Article
Wrong-way Driving (WWD) is the movement of a vehicle in a direction opposite to the one designated for travel. WWD studies and mitigation strategies have exclusively been focused on limited-access facilities. However, it has been established that WWD crashes on arterial corridors are also severe and relatively more common. As such, this study focused on determining factors influencing the severity of WWD crashes on arterials. The analysis was based on five years of WWD crashes (2012–2016) that occurred on state-maintained arterial corridors in Florida. Police reports of 2,879 crashes flagged as “wrong-way” were downloaded and individually reviewed. The manual review of the police reports revealed that of the 2,879 flagged WWD crashes, only 1,890 (i.e., 65.6 %) occurred as a result of a vehicle traveling the wrong way. The Bayesian partial proportional odds (PPO) model was used to establish the relationship between the severity of these WWD crashes and different driver attributes, temporal factors, and roadway characteristics. The following variables were significant at the 90 % Bayesian Credible Interval (BCI): day of the week, lighting condition, presence of work zone, crash location, age and gender of the wrong-way driver, airbag deployment, alcohol use, posted speed limit, speed ratio (i.e., driver’s speed over the posted speed limit), and the manner of collision. Based on the model results, specific countermeasures on Education, Engineering, Enforcement, and Emergency response are discussed. Potential Transportation Systems Management and Operations (TSM&O) strategies for WWD detection systems on arterials to minimize WWD frequency and severity are also proposed.
Article
Although wrong-way driving (WWD) crashes are rare compared with other crashes, the severe outcomes resulting from these crashes make them an important traffic safety issue, especially on freeways. The initial point of origin for the majority of WWD crashes is the exit ramp terminal. During 2009–2013, the exit ramp terminals of full diamond and partial cloverleaf interchanges in Alabama experienced considerably higher frequency of wrong-way entries compared with those in Illinois. In this study, a comparative analysis is conducted between these two states to compare the differences in exit ramp terminal design practices and determine the differences that might have caused the relatively higher frequency of wrong-way entries at the exit ramp terminals in Alabama. The comparative analysis revealed that there is relatively higher usage of certain geometric design features and traffic control devices in Illinois, which contributed to deterring WWD. The lessons learned from this study can potentially benefit the 4E community (i.e., enforcement, education, emergency response, and engineering) in further understanding the best practices on off-ramp terminal design and traffic control devices features that have the potential to reduce WWD crashes on freeways.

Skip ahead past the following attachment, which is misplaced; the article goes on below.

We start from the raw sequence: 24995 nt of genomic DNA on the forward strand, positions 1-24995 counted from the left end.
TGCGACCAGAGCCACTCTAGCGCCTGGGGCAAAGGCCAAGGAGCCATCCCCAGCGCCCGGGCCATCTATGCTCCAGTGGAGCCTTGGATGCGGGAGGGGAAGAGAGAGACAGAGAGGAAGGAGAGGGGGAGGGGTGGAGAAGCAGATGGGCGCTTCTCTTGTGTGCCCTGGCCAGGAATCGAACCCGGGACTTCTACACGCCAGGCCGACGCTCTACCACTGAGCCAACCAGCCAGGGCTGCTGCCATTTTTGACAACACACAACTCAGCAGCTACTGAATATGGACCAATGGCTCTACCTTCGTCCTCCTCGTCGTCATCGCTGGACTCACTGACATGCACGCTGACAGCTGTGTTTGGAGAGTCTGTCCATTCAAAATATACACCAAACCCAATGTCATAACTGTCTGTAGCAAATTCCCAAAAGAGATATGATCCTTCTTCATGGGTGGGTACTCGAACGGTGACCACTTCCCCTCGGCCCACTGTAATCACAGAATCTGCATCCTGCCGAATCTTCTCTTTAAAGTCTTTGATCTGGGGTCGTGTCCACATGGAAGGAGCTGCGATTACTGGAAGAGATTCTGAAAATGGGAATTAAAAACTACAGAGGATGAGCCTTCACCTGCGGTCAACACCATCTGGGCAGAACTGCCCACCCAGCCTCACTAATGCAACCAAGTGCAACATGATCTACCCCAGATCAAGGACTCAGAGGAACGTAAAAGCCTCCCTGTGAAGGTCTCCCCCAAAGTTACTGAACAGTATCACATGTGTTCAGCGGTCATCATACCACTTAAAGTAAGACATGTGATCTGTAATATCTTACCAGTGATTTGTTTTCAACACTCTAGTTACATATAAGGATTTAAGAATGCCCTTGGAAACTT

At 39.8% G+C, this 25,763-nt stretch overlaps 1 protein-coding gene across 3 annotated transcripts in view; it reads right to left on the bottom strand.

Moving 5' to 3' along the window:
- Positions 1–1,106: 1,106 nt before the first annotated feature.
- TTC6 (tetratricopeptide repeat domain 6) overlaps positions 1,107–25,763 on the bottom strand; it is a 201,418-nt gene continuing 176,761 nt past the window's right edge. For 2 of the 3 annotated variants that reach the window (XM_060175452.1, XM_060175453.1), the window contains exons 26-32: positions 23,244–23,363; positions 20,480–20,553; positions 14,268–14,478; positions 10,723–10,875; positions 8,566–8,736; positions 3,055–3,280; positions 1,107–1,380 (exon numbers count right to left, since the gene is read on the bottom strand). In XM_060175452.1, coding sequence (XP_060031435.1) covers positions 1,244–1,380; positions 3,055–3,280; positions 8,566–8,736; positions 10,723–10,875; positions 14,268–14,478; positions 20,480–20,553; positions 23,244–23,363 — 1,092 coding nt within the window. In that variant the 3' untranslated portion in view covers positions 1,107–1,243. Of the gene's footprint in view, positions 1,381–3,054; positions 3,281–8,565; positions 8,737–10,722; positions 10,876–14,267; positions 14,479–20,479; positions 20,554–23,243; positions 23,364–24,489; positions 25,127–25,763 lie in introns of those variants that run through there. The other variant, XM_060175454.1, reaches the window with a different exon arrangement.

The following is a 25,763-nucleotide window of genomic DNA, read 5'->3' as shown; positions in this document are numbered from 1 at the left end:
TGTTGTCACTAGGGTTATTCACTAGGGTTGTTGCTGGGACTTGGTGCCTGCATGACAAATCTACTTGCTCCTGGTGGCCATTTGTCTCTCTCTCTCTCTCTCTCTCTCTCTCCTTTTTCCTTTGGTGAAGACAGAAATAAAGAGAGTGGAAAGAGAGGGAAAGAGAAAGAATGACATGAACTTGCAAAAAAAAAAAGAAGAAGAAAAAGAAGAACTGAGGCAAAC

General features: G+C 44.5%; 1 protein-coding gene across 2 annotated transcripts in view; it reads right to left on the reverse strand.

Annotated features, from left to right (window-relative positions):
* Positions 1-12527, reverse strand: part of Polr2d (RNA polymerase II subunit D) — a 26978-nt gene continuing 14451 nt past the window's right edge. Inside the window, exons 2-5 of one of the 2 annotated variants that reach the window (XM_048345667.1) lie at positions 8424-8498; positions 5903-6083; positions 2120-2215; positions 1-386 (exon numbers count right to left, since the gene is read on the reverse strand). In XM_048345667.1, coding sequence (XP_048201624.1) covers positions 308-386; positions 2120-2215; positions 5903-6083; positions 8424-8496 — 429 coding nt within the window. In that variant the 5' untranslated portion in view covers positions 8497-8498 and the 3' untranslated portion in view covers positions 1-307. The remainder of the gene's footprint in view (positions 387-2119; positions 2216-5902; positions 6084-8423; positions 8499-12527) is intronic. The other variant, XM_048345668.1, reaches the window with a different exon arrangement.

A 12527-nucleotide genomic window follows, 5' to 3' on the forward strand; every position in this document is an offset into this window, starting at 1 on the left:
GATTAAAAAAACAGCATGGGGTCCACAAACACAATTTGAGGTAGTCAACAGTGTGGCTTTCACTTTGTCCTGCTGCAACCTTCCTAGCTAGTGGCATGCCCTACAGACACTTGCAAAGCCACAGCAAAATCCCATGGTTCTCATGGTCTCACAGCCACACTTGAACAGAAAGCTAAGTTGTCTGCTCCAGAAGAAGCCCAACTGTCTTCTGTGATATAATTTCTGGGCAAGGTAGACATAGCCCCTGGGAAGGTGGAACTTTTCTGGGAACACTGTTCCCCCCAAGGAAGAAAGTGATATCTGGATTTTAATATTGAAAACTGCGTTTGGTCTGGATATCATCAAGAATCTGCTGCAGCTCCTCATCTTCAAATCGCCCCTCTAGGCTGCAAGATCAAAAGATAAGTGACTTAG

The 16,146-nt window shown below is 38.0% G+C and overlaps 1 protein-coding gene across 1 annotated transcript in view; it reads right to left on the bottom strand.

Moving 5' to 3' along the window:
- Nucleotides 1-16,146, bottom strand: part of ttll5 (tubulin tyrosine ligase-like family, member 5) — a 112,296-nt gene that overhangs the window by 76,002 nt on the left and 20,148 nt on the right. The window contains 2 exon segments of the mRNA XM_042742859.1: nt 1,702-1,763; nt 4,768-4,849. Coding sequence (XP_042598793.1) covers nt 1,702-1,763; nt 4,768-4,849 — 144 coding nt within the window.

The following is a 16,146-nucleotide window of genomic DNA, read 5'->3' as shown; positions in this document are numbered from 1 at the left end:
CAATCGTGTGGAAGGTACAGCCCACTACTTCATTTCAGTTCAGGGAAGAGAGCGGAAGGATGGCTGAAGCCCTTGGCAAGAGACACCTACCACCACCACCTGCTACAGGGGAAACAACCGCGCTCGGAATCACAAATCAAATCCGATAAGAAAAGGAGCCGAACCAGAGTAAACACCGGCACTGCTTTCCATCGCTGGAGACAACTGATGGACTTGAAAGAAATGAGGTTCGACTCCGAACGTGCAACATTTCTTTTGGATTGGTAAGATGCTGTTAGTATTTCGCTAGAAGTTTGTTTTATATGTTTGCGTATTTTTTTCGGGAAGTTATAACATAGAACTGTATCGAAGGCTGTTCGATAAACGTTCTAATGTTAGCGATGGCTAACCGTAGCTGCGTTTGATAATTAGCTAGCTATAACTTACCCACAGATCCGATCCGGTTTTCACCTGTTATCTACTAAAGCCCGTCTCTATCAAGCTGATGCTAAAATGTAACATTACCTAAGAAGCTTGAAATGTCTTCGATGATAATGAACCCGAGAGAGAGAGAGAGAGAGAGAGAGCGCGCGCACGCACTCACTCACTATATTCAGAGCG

Investigation of Contributing Factors Regarding Wrong-way Driving on Freeways Final Report
  • H Zhou
  • J Zhao
  • R Fries
  • L Wang
  • M R Gahrooei
Zhou H., J. Zhao, R. Fries, L. Wang, and M.R. Gahrooei. "Investigation of Contributing Factors Regarding Wrong-way Driving on Freeways Final Report. " Submitted to ICT, June 2012.
Keeping NTTA Roadways Safe: Wrong-Way Driver Task Force Staff Analysis
  • North Texas
  • Tollway Authority
North Texas Tollway Authority. " Keeping NTTA Roadways Safe: Wrong-Way Driver Task Force Staff Analysis. " Presented to the NTTA Board of Directors, September 23, 2009.
Status of the Nation' s Highways, Bridges, and Transit: Conditions & Performance System Characteristics
  • Federal Highway Administration
Federal Highway Administration. 2010 Status of the Nation' s Highways, Bridges, and Transit: Conditions & Performance, " Chapter 2: System Characteristics. " [Online]. Available: www.fhwa.dot.gov/policy/2010cpr/ chap2.htm#body. [Accessed September 19, 2013.]
Report No. FHWA/CA-TE-89-2. California Department of Transportation
  • J Copelan
Copelan, J. Prevention of Wrong-Way Accidents on Freeways. Report No. FHWA/CA-TE-89-2. California Department of Transportation, Traffic Operations Division, 1989, p. 95.
National Highway Traffic Safety Administration Traffic Safety Facts, 2010 Data: State Alcohol-Impaired Driving Estimates
National Highway Traffic Safety Administration. Traffic Safety Facts, 2010 Data: State Alcohol-Impaired Driving Estimates. DOT HS 811 612. April 2012.
Wrong Way Driving Countermeasures
  • J L Kaminski Leduc
Kaminski Leduc, J.L. Wrong Way Driving Countermeasures. Old Research Report 2008-R-0491. September 22, 2008.